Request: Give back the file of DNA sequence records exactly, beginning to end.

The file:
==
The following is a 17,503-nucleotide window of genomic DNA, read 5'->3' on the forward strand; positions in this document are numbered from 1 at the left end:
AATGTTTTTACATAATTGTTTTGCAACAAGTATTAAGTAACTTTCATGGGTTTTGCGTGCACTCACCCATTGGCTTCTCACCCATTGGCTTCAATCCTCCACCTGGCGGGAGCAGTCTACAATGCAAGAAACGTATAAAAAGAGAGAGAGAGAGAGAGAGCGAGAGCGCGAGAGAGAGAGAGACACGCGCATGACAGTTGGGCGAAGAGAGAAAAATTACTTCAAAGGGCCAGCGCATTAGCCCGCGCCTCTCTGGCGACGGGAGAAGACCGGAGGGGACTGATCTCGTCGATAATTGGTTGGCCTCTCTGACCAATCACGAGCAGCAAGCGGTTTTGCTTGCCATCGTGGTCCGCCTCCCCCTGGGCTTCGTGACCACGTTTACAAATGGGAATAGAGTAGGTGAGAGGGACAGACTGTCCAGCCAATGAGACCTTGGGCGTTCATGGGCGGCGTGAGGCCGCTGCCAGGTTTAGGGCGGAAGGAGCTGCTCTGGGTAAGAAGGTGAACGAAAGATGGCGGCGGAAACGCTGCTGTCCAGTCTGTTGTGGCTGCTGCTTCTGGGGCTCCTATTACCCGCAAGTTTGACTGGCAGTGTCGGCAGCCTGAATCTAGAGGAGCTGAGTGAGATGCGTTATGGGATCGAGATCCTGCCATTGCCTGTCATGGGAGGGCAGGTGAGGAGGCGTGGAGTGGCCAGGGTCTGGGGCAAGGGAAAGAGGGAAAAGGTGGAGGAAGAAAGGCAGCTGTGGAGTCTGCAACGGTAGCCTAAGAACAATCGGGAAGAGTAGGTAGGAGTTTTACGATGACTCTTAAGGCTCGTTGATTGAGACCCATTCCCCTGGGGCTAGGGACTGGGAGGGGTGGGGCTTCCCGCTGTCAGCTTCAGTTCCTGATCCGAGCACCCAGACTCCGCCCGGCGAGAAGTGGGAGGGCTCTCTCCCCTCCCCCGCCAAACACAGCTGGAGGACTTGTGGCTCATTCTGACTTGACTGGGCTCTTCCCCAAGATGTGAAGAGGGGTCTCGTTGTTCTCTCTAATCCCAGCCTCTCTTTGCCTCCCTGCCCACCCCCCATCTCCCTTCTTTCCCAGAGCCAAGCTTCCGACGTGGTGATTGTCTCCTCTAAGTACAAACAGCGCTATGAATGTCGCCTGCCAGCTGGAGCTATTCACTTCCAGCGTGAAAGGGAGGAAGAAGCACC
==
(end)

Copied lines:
The following is a 17,503-nucleotide window of genomic DNA, read 5'->3' on the forward strand; positions in this document are numbered from 1 at the left end:
AATGTTTTTACATAATTGTTTTGCAACAAGTATTAAGTAACTTTCATGGGTTTTGCGTGCACTCACCCATTGGCTTCTCACCCATTGGCTTCAATCCTCCACCTGGCGGGAGCAGTCTACAATGCAAGAAACGTATAAAAAGAGAGAGAGAGAGAGAGAGCGAGAGCGCGAGAGAGAGAGAGACACGCGCATGACAGTTGGGCGAAGAGAGAAAAATTACTTCAAAGGGCCAGCGCATTAGCCCGCGCCTCTCTGGCGACGGGAGAAGACCGGAGGGGACTGATCTCGTCGATAATTGGTTGGCCTCTCTGACCAATCACGAGCAGCAAGCGGTTTTGCTTGCCATCGTGGTCCGCCTCCCCCTGGGCTTCGTGACCACGTTTACAAATGGGAATAGAGTAGGTGAGAGGGACAGACTGTCCAGCCAATGAGACCTTGGGCGTTCATGGGCGGCGTGAGGCCGCTGCCAGGTTTAGGGCGGAAGGAGCTGCTCTGGGTAAGAAGGTGAACGAAAGATGGCGGCGGAAACGCTGCTGTCCAGTCTGTTGTGGCTGCTGCTTCTGGGGCTCCTATTACCCGCAAGTTTGACTGGCAGTGTCGGCAGCCTGAATCTAGAGGAGCTGAGTGAGATGCGTTATGGGATCGAGATCCTGCCATTGCCTGTCATGGGAGGGCAGGTGAGGAGGCGTGGAGTGGCCAGGGTCTGGGGCAAGGGAAAGAGGGAAAAGGTGGAGGAAGAAAGGCAGCTGTGGAGTCTGCAACGGTAGCCTAAGAACAATCGGGAAGAGTAGGTAGGAGTTTTACGATGACTCTTAAGGCTCGTTGATTGAGACCCATTCCCCTGGGGCTAGGGACTGGGAGGGGTGGGGCTTCCCGCTGTCAGCTTCAGTTCCTGATCCGAGCACCCAGACTCCGCCCGGCGAGAAGTGGGAGGGCTCTCTCCCCTCCCCCGCCAAACACAGCTGGAGGACTTGTGGCTCATTCTGACTTGACTGGGCTCTTCCCCAAGATGTGAAGAGGGGTCTCGTTGTTCTCTCTAATCCCAGCCTCTCTTTGCCTCCCTGCCCACCCCCCATCTCCCTTCTTTCCCAGAGCCAAGCTTCCGACGTGGTGATTGTCTCCTCTAAGTACAAACAGCGCTATGAATGTCGCCTGCCAGCTGGAGCTATTCACTTCCAGCGTGAAAGGGAGGAAGAAGCACC